When you leave a job, you have several options for dealing with the funds in your 401(k) or other employer-sponsored retirement account. One option is an indirect rollover. With this method, you receive a distribution check from your employer and then have 60 days to deposit the funds into an IRA or your new employer’s plan.
What you need to know
While taking a 60-day loan from your retirement account may seem attractive, it’s important to understand the drawbacks of indirect rollovers.
Mandatory withholding. Eligible distributions from retirement accounts are subject to mandatory federal withholding of 20 percent. In other words, if you have $200,000 in your 401(k), your employer will withhold $40,000 and send you a check for $160,000. To avoid tax penalties, you have 60 days to deposit the $160,000, plus $40,000 from your savings to make up for the amount withheld, into an IRA or your new employer’s plan. You can’t recapture the amount withheld until you file your taxes for the year. Assuming you have no other tax liabilities to which it could be applied, the full amount withheld will be refunded.
60-day deadline. The 60-day rule for depositing the funds into an IRA or another qualified plan is hard and fast; there are no exceptions for weekends or holidays. If the 60th day following the distribution falls on a Monday that happens to be a federal holiday and financial institutions are closed, the money would need to be rolled into the new account by the Friday prior or earlier. If you fail to meet the deadline, the distribution will be subject to taxes and possibly early withdrawal penalties.
You can apply for an extension of the 60-day time frame or request a waiver if you inadvertently miss the deadline. It’s best to consult with a legal or tax expert about your particular situation, as the IRS uses a number of criteria to determine eligibility for a waiver or extension. You may also have to pay a fee to apply.
Only one distribution allowed. Retirement accounts are limited to one indirect rollover (i.e., distribution) per calendar year. If you were to take more than one distribution from your plan, each one could potentially be considered an indirect rollover, but as you are only allowed one every 12 months, you would need to choose which distribution should be considered the rollover, assuming your 60-day window has not closed. You would then be able to make multiple contributions, if needed, to redeposit the money into your new plan. Any other monies distributed would be subject to tax penalties.
How it works
Let’s look at a real-life scenario to illustrate how an indirect rollover should (and shouldn’t) be carried out.
A successful indirect rollover: Sam, a 40-year-old employee, decides to leave his company, where he has a 401(k) plan worth $100,000. Ultimately, Sam wants to place the full amount in a traditional IRA with XYZ Investments, but he’s in the process of adding on to his home and thinks he may need some extra cash to complete the construction. He chooses to do an indirect rollover and requests a distribution check; after $20,000 is taken out for withholding, Sam receives $80,000.
As Sam finishes his home renovations, he realizes that he doesn’t need the extra money after all. So he takes the $80,000 he received, adds an additional $20,000 from his other assets to make up for the withholding, and deposits $100,000 into his IRA at XYZ Investments prior to the 60-day deadline. Because the amount distributed and the amount rolled into the IRA match ($100,000 went out of a 401(k), and $100,000 went into an IRA), Sam avoids a taxable event. If, however, he had only deposited $80,000 into the IRA, the $20,000 difference would be considered a taxable distribution.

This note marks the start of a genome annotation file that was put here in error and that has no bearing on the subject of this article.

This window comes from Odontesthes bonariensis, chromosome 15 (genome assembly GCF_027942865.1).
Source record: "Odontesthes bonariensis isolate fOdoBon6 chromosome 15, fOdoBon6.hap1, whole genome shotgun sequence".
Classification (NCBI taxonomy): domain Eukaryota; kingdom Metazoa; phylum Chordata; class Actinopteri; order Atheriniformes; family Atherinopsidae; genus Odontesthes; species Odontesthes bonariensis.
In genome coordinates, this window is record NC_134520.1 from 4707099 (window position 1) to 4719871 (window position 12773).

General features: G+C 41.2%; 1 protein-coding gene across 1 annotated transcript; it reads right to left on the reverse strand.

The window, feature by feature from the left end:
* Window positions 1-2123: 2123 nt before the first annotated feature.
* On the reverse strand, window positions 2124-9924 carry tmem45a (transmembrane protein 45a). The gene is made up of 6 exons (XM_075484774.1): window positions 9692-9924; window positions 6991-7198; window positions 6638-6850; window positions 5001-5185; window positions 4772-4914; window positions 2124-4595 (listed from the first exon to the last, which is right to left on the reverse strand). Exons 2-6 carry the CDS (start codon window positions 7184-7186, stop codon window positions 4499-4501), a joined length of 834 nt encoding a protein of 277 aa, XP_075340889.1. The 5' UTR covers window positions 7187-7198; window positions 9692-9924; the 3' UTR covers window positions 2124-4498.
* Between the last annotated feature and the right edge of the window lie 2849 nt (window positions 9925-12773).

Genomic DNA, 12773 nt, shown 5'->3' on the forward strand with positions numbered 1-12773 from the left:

A not-so-successful indirect rollover: Assume the backstory is the same as in the first example: Sam chooses to do an indirect rollover, 20 percent of the assets are withheld, and he receives an $80,000 distribution check. This time, though, Sam cashes the check and uses $40,000 to pay for the addition to his home. The 60-day deadline starts to worry him, so he decides to put a portion of the money into his traditional IRA, beginning with a sum of $20,000 and making more deposits every week thereafter.
In the end, he deposits $80,000 into his IRA prior to the 60-day deadline and puts a check for the remaining $20,000 in the mail via express delivery. It arrives at XYZ Investments over the weekend prior to the 60th day, which is a Monday and a federal holiday. As a result, the money can’t be deposited until after the deadline, even though the check arrived before the holiday.
The fact that Sam made multiple deposits in the 60-day window doesn’t affect the rollover, but missing the deadline for the last $20,000 is an issue. The amount is now considered a fully taxable distribution and, as Sam is under age 59½, it’s also subject to a 10-percent early withdrawal penalty.
The $20,000 that was already withheld may offset some, if not all, of the taxes and penalties, but Sam has another, more immediate problem. Because the $20,000 he sent to XYZ Investments is no longer eligible to be rolled over, it’s considered an excess contribution over and above the $5,000 allowable IRA contribution for that year. Sam will have to remove the excess contribution or potentially face even more IRS penalties.
With indirect rollovers, it pays to be cautious
Without careful planning, an indirect rollover can easily derail, exposing you to serious tax consequences. If you’re considering this course of action, it’s always wise to consult with a financial advisor before requesting a distribution check from your employer.
These are just a few of the most common tax planning strategies. We can work with you and your tax professional to review your current situation and determine which ideas may be beneficial to you.
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